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Maier, M.V., Y. Wolter, D. Zentler, C. Scholz, C.N. Stirn, and M. Isenbeck-Schroter.
Water 11(11):2364(2019)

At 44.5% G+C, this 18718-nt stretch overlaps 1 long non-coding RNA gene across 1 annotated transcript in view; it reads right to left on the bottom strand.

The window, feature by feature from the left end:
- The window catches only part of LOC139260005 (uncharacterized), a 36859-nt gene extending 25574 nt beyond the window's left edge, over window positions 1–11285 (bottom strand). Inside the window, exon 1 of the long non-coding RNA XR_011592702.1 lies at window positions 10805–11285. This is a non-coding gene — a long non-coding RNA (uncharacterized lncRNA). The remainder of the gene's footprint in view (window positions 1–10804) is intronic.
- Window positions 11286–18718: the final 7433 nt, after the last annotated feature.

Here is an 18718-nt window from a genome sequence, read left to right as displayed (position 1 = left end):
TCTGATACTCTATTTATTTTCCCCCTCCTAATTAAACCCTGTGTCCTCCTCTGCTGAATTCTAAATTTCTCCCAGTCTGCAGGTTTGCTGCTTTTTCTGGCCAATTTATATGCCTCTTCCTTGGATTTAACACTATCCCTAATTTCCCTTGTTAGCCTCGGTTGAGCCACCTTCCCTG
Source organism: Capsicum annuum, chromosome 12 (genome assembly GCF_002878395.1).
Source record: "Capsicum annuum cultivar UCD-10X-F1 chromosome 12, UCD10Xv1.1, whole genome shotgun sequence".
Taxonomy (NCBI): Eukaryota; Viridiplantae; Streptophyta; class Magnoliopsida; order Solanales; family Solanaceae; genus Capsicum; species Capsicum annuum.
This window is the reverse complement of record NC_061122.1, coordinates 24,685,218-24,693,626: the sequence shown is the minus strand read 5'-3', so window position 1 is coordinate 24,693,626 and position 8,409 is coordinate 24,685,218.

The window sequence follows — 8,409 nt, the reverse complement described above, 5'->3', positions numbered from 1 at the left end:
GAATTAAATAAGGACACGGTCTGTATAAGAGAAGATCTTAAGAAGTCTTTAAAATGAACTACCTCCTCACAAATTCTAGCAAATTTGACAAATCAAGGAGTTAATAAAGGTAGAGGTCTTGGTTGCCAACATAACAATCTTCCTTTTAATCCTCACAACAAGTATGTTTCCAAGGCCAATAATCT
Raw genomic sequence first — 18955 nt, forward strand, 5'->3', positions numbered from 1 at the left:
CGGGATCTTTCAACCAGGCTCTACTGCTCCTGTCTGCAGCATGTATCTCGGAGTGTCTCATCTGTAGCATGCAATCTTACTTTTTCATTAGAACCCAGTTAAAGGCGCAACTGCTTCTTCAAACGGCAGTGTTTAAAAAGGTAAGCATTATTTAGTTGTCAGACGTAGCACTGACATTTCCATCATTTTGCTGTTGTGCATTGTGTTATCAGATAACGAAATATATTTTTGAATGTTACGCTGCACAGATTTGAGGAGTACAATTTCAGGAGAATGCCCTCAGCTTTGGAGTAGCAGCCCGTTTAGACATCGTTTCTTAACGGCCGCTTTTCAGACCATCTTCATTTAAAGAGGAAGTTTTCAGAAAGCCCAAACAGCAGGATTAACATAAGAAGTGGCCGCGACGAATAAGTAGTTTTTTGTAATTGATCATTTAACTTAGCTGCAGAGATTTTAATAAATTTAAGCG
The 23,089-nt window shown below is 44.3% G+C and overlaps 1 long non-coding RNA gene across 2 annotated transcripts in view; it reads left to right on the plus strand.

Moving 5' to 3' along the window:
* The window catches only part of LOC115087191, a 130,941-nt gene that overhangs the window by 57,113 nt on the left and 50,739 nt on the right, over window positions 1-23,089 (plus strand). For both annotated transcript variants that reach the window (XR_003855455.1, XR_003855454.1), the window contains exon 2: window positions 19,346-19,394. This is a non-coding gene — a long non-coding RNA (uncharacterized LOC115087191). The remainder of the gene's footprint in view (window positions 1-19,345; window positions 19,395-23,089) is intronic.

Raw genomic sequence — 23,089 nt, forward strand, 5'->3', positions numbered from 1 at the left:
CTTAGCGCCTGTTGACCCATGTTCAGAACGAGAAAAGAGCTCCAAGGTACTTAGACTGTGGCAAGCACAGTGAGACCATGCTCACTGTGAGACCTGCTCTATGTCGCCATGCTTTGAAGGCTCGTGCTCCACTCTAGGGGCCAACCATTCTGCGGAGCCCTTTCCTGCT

To accelerate ongoing but ineffective pump-and-treat efforts to remediate As in groundwater, the competitive effect of increasing phosphate doses contaminated aquifer material of different depths and under distinct geochemical conditions was examined. Columns with added phosphate showed significant amounts of As released rapidly under oxic and anoxic conditions, though levels were higher in anoxic columns. As(III) was the dominant species, in particular during the first release peaks and the anoxic tests. Higher amounts of phosphate did not trigger As release further and led to a shift of As species. The competitive surface complexation was the major process of As release especially when higher amounts of phosphate were used. While As release is commonly described at Fe-reducing conditions, observations suggested a change in redox potential towards Mn reducing conditions in the oxic tests. Fe reducing conditions in the anoxic column took place later and independently of As release. The reduction of As(V) to As(III) and a loss of sulfate in all columns with phosphate under both redox conditions was presumed to be an effect of microbial activity, which may play a significant role in the process of arsenic release. Preliminary tests with sediment material from a contaminated site showed that phosphate additions did not change the pH value significantly. Results indicated that in-situ application of phosphate amendments to As-contaminated sites could accelerate and enhance arsenic mobility to improve the efficiency of pump-and-treat remediation without negative side effects. This article is Open Access at

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